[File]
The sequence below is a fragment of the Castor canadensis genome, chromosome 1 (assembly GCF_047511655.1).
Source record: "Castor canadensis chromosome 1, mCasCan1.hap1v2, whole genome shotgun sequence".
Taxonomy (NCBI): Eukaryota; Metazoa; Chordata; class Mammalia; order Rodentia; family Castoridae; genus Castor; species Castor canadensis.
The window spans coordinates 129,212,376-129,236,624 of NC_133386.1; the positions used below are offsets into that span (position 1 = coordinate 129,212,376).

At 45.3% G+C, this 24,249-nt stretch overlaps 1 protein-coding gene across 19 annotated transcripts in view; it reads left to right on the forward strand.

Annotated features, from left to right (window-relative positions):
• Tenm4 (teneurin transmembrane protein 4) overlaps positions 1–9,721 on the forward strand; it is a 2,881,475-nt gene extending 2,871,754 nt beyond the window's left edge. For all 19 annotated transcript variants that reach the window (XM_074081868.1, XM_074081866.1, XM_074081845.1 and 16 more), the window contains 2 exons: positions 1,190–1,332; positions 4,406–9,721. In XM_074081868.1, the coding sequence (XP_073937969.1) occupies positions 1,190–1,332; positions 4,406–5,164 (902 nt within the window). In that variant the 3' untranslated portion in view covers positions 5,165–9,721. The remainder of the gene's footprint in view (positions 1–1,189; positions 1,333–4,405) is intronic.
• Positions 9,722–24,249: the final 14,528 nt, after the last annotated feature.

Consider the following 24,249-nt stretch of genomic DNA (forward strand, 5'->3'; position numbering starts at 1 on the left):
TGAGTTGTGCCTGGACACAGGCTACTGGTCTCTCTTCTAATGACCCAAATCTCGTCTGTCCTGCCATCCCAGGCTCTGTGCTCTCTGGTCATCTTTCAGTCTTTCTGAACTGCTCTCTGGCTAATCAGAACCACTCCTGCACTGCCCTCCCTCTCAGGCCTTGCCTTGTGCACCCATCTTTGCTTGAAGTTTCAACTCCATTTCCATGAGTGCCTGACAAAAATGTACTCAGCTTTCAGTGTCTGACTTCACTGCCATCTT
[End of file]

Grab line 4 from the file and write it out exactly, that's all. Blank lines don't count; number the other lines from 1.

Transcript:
The window spans coordinates 129,212,376-129,236,624 of NC_133386.1; the positions used below are offsets into that span (position 1 = coordinate 129,212,376).